Technology, Wildlife

How technology is helping homeless pets find a new home

In Australia, over 137,390 animals once called pets are received annually by the RSPCA [PDF] alone, with rescue homes and animal shelters receiving surrendered animals faster than they can re-home those already in care.

With few options other than euthanasia for those animals unable to be placed, self-taught coder John Bishop decided he needed to do something and launched Pet Rescue in 2003, an online service connecting former pets with new owners.

Working with approximately 98 percent of the rescue groups in Australia from the RSPCA to animal welfare leagues, vets, pounds, and foster carers, non-profit Pet Rescue currently has over 8,600 animals from 952 rescue groups on its website.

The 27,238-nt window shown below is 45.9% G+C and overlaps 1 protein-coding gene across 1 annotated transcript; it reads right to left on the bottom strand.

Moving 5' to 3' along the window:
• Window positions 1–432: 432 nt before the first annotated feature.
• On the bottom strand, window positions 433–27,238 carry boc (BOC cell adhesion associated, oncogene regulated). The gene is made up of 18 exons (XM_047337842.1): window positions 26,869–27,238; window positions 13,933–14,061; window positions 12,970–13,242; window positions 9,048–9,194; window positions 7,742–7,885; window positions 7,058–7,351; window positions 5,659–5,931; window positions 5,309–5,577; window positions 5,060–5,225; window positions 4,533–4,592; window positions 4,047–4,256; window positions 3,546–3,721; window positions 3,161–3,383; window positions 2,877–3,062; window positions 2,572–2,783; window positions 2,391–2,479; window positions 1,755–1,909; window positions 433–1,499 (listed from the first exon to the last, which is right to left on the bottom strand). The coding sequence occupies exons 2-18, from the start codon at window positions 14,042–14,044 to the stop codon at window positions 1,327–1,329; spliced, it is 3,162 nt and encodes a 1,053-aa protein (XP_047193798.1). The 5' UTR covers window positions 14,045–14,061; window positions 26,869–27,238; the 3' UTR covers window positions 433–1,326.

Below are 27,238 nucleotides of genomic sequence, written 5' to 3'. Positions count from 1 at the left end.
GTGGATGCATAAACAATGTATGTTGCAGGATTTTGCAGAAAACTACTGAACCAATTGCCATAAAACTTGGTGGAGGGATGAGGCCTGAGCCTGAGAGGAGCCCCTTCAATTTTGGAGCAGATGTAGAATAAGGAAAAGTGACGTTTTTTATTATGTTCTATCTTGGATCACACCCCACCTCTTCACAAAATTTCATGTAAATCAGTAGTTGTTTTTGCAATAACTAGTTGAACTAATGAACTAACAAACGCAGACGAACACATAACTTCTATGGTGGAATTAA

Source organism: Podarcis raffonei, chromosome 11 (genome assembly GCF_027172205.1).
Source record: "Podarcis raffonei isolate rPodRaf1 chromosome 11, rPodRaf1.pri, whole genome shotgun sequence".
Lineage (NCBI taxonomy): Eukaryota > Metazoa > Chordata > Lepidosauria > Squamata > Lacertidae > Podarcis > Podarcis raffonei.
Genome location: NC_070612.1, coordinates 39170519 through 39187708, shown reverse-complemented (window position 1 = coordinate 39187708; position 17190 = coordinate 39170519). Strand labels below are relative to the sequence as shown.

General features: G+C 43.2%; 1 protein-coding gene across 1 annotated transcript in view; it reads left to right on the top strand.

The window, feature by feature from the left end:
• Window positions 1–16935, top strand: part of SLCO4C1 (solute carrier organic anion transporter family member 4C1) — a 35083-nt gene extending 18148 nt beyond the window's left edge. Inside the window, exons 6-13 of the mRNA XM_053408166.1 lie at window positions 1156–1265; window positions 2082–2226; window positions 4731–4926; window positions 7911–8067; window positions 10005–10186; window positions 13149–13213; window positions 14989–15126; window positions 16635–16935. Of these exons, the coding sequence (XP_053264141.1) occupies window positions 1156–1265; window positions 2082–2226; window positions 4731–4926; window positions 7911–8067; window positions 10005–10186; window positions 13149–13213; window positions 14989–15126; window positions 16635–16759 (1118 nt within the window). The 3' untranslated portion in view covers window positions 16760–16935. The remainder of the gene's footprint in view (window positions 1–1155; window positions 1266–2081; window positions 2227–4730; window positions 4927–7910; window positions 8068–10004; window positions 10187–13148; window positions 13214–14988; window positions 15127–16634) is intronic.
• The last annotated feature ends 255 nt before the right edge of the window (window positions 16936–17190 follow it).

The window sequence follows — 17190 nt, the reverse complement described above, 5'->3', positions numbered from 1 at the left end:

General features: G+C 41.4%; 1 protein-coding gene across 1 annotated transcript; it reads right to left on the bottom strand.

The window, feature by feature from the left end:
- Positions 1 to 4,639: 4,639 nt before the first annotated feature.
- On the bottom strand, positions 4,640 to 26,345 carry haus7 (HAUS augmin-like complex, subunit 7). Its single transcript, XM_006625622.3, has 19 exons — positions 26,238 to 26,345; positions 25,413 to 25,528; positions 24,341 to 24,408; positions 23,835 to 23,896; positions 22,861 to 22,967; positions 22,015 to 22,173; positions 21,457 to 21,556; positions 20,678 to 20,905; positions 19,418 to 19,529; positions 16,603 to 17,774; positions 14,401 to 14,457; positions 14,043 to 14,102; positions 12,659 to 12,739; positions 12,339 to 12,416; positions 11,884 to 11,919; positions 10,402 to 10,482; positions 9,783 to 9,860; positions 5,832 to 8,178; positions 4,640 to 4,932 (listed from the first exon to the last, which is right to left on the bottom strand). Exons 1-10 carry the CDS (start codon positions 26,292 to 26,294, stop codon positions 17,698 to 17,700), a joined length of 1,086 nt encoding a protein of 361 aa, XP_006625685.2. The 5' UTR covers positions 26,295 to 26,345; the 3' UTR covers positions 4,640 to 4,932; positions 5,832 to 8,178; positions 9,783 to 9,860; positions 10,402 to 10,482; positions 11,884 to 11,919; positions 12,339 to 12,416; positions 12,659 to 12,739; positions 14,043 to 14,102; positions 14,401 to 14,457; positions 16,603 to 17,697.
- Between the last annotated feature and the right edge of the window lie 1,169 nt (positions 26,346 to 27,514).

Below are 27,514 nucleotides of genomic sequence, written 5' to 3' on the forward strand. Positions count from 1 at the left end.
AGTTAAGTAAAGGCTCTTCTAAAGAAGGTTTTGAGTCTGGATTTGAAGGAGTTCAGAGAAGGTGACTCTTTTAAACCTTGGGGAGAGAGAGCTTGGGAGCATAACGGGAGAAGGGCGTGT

Essentially it’s an aggregation service but that’s not very sexy, Bishop explained. We look at ourselves as providing connections between pets in care with the rescue groups and the public that are looking to adopt.

As Pet Rescue operates at a not-for-profit, Bishop has been faced with the mammoth task of keeping up with technology since day one — via redwolf.newsvine.com

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